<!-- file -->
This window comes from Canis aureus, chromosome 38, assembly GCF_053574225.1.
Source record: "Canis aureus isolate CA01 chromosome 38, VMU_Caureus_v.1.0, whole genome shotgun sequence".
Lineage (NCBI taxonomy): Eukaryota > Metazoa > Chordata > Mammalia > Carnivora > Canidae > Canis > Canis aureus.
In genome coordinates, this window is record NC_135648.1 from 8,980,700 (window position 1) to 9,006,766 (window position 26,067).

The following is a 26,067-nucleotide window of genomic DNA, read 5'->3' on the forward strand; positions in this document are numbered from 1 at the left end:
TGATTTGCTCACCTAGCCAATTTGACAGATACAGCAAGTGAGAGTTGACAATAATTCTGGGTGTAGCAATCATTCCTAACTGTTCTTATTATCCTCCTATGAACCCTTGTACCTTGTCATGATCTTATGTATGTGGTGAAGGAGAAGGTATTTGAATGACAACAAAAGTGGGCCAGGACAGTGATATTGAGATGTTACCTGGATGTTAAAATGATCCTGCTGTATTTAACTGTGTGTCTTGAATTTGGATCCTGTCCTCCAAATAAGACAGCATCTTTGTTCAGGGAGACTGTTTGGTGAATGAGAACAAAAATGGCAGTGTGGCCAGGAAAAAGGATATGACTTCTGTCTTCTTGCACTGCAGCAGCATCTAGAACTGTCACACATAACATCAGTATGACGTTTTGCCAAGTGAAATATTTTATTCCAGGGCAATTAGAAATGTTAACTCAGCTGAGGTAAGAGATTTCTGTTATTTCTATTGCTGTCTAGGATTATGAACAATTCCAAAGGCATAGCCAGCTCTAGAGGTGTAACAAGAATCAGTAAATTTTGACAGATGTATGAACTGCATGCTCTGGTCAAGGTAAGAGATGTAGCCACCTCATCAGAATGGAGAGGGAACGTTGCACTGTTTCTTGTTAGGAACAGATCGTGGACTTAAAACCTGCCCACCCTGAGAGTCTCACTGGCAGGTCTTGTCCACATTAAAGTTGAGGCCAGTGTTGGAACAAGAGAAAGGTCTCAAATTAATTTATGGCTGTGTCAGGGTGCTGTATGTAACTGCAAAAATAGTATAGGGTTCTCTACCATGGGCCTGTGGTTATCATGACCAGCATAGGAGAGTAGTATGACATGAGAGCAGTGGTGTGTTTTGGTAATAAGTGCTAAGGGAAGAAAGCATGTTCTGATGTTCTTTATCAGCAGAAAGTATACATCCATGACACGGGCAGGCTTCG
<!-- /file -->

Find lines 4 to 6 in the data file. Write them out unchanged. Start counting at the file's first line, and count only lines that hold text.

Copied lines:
In genome coordinates, this window is record NC_135648.1 from 8,980,700 (window position 1) to 9,006,766 (window position 26,067).

The following is a 26,067-nucleotide window of genomic DNA, read 5'->3' on the forward strand; positions in this document are numbered from 1 at the left end:
TGATTTGCTCACCTAGCCAATTTGACAGATACAGCAAGTGAGAGTTGACAATAATTCTGGGTGTAGCAATCATTCCTAACTGTTCTTATTATCCTCCTATGAACCCTTGTACCTTGTCATGATCTTATGTATGTGGTGAAGGAGAAGGTATTTGAATGACAACAAAAGTGGGCCAGGACAGTGATATTGAGATGTTACCTGGATGTTAAAATGATCCTGCTGTATTTAACTGTGTGTCTTGAATTTGGATCCTGTCCTCCAAATAAGACAGCATCTTTGTTCAGGGAGACTGTTTGGTGAATGAGAACAAAAATGGCAGTGTGGCCAGGAAAAAGGATATGACTTCTGTCTTCTTGCACTGCAGCAGCATCTAGAACTGTCACACATAACATCAGTATGACGTTTTGCCAAGTGAAATATTTTATTCCAGGGCAATTAGAAATGTTAACTCAGCTGAGGTAAGAGATTTCTGTTATTTCTATTGCTGTCTAGGATTATGAACAATTCCAAAGGCATAGCCAGCTCTAGAGGTGTAACAAGAATCAGTAAATTTTGACAGATGTATGAACTGCATGCTCTGGTCAAGGTAAGAGATGTAGCCACCTCATCAGAATGGAGAGGGAACGTTGCACTGTTTCTTGTTAGGAACAGATCGTGGACTTAAAACCTGCCCACCCTGAGAGTCTCACTGGCAGGTCTTGTCCACATTAAAGTTGAGGCCAGTGTTGGAACAAGAGAAAGGTCTCAAATTAATTTATGGCTGTGTCAGGGTGCTGTATGTAACTGCAAAAATAGTATAGGGTTCTCTACCATGGGCCTGTGGTTATCATGACCAGCATAGGAGAGTAGTATGACATGAGAGCAGTGGTGTGTTTTGGTAATAAGTGCTAAGGGAAGAAAGCATGTTCTGATGTTCTTTATCAGCAGAAAGTATACATCCATGACACGGGCAGGCTTCG